Saturday, December 30, 2006

On this triumphal day

Where's Osama?

(just askin')

Thursday, December 28, 2006

WMD my ass

How flimsy were the Bush rationales for his disastrous war in Iraq? Even dim-blub Gerald Ford, the liberator of all Eastern Europe, could see through them.

Wednesday, December 27, 2006

Fitting Tribute

With his usual impeccable timing, Gerald Ford seems to have died during the Tonight Show (Eastern/Central). In the middle of Leno quizzing passers-by about American history for laughs, a voice-over started reciting the “highlights” of the Ford presidency. On Letterman, a dog was solving math problems. It was a confederacy of dunces.

Wednesday, December 13, 2006

Hot prospect

At the news that Tim Johnson of South Dakota seemed to suffer a stroke in his Senate office this afternoon, Republicans leapt immediately to counting their chickens. As NPR’s David Welna reported,

“Should the Republicans regain control of the Senate, that would be an important victory for them after all the losses they suffered last month.”

Never mind that we don’t know Senator Johnson’s condition or prognosis, or that last month’s losses were suffered at the hands of voters in our representative Democracy, Bush will step over Johnson’s body to claim another “mandate’.

Friday, December 08, 2006

The $84,000 cover-up

On today’s “Live with Regis”, Kelly Ripa and guest host Anderson Cooper delve into the current White House dress scandal:

Kelly: And it was a couture dress!

Anderson: What do you mean “couture”?

A fine question from Gloria Vanderbilt’s son. I think we need to get to the bottom of this: What does Anderson Cooper know, and why won’t he admit it?

Thursday, December 07, 2006

Shock, horror, probe

What is the biggest crisis facing our nation? War and rumors of war? Leadership meltdown? Assault on our basic freedoms? Wake up, people, it’s Katrina fraud.

NPR’s Pam Fessler, who never met a Bush memo she couldn’t swallow whole, is tireless in sounding the alarm.

Calling the misspending “Mindboggling!” Fessler notes that $17 million may have been overpaid for rent, and as much as $20 million issued in duplicate payments.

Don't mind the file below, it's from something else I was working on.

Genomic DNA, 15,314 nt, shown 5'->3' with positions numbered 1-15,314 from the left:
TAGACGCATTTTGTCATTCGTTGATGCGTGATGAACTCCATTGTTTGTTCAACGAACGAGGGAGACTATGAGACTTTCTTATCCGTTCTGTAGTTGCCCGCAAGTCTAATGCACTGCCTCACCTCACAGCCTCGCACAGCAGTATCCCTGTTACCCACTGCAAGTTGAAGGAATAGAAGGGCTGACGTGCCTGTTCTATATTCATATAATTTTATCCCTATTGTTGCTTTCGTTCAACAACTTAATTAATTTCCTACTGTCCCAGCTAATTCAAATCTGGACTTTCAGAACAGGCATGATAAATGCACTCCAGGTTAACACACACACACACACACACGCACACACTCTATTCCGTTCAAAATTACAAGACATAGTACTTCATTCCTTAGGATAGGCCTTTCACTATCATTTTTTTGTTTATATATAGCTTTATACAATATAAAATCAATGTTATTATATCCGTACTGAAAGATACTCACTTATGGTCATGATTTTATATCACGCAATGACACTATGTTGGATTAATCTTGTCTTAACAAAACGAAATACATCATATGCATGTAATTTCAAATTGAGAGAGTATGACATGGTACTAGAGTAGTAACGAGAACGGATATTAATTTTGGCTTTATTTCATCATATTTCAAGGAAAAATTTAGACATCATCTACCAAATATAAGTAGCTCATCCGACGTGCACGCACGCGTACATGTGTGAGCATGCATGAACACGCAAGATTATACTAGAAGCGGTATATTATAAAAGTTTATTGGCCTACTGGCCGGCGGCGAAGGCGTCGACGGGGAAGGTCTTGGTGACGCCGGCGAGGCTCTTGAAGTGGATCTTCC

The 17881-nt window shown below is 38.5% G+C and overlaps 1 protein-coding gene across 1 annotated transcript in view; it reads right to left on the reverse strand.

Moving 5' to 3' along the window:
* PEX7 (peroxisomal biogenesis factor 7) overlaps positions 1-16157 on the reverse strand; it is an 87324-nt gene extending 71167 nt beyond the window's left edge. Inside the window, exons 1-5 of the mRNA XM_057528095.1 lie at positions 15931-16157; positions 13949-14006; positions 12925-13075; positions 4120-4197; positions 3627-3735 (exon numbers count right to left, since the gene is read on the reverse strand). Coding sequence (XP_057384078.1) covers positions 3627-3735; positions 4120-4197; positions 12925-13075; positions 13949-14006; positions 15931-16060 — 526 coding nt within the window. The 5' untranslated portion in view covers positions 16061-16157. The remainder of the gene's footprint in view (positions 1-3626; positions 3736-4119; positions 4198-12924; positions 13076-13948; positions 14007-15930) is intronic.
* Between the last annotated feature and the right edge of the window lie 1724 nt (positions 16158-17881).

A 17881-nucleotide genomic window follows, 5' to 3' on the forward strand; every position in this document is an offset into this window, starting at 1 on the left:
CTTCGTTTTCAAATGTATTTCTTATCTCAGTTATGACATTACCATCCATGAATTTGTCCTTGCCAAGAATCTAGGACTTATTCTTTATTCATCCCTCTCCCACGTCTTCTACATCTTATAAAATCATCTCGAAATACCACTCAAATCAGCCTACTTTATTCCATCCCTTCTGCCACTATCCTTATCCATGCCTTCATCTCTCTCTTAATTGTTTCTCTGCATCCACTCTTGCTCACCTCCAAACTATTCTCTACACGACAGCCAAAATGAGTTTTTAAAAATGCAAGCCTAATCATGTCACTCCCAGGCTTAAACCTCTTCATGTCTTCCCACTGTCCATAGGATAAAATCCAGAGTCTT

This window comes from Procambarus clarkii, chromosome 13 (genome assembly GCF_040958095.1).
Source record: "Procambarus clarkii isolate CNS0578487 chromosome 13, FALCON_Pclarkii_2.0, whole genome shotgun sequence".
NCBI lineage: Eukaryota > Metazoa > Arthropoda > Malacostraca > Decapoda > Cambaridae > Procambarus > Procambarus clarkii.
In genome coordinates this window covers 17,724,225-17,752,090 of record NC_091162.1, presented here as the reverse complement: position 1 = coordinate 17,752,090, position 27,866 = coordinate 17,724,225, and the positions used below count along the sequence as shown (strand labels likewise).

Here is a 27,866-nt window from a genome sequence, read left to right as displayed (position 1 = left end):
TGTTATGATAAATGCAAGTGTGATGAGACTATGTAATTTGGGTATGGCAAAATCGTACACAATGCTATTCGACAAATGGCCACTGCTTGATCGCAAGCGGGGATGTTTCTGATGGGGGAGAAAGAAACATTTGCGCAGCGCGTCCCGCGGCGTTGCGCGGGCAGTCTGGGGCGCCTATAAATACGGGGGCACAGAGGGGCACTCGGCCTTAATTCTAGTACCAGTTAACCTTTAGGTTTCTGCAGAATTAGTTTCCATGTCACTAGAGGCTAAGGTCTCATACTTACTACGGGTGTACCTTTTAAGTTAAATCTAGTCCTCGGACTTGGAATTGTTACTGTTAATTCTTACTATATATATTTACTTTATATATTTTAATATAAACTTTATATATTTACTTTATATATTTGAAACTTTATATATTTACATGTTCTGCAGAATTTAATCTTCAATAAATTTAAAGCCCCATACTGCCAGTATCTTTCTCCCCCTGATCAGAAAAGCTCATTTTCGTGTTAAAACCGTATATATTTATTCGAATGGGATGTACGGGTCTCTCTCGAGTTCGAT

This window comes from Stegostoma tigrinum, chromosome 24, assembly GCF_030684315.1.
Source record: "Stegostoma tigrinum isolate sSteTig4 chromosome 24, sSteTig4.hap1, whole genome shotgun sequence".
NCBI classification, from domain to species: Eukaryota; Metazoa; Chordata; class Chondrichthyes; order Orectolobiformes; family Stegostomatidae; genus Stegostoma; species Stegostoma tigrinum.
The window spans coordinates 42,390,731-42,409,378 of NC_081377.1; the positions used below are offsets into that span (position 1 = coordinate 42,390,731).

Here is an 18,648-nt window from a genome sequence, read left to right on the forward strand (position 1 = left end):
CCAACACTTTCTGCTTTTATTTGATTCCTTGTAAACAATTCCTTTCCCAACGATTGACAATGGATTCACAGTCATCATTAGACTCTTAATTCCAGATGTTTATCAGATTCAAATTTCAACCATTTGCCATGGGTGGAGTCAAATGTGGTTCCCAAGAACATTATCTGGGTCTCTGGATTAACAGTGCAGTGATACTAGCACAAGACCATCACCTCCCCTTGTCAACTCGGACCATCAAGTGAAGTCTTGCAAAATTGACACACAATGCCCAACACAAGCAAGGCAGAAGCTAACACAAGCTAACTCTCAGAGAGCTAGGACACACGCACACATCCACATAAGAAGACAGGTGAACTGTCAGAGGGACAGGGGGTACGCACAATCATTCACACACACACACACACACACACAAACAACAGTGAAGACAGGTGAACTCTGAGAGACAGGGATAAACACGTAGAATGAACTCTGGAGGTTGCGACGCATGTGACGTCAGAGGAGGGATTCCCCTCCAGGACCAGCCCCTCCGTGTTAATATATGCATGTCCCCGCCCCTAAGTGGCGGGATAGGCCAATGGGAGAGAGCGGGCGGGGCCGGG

“It appears that some of these individuals were paid twice, for the same television, refrigerator, washer and dryer,” says Gregory Kouts of the GAO.

In a disaster that drowned a major American city, killed over 1800 people and ravaged 90,000 square miles, where are our priorities? Sure we never really counted the dead, and it took us weeks to collect and bury the ones we found, but do you mean to tell me we lost track of some major appliances?!

And what about “payments to hundreds of ineligible foreign students and workers” (upgraded from last night’s total of “50 foreign students.”) The horror! The horror!

What’s more, 20 flat-bottomed boats are unaccounted for. Or maybe 21.

Never mind that this all sounds much more like shoddy FEMA management than fraud, the frightening statistic remains: Of the $81.2 billion estimated Katrina damage, $1 billion may have been misspent. That’s (very slightly) over 1 %. Where’s the accountability? No swift boat left behind!

Tuesday, December 05, 2006

Rummy's Last Memo

TomDispatch has a fabulous close-reading of Rummy's Last Memo, which includes great advice like:

Begin modest withdrawals of U.S. and Coalition forces (start ‘taking our hand off the bicycle seat'), so Iraqis know they have to pull up their socks, step up and take responsibility for their country.

I'm picturing a hapless kid trying to pedal and pull his socks up as his witless Dad shouts instructions. The Bushies are never far from negligence, if not outright abuse.

Friday, December 01, 2006

Kill the messenger

Today’s Guardian reports:
Iraq's interior ministry has formed a press monitoring unit in response to what it described as "fabricated and false news" that misrepresents the country's security situation.

Singling out the Associated Press for criticism, spokesman Brigadier General Abdul-Karim Khalaf said yesterday that dedicated unit would monitor news coverage and even initiate legal action if journalists do not correct stories it believes to be incorrect.

"Fabricated and false news hurts and gives the Iraqis a wrong picture that the security situation is very bad, when the facts are totally different," he said.

He added that the media should consult the ministry's large public relations department staff for "real, true news".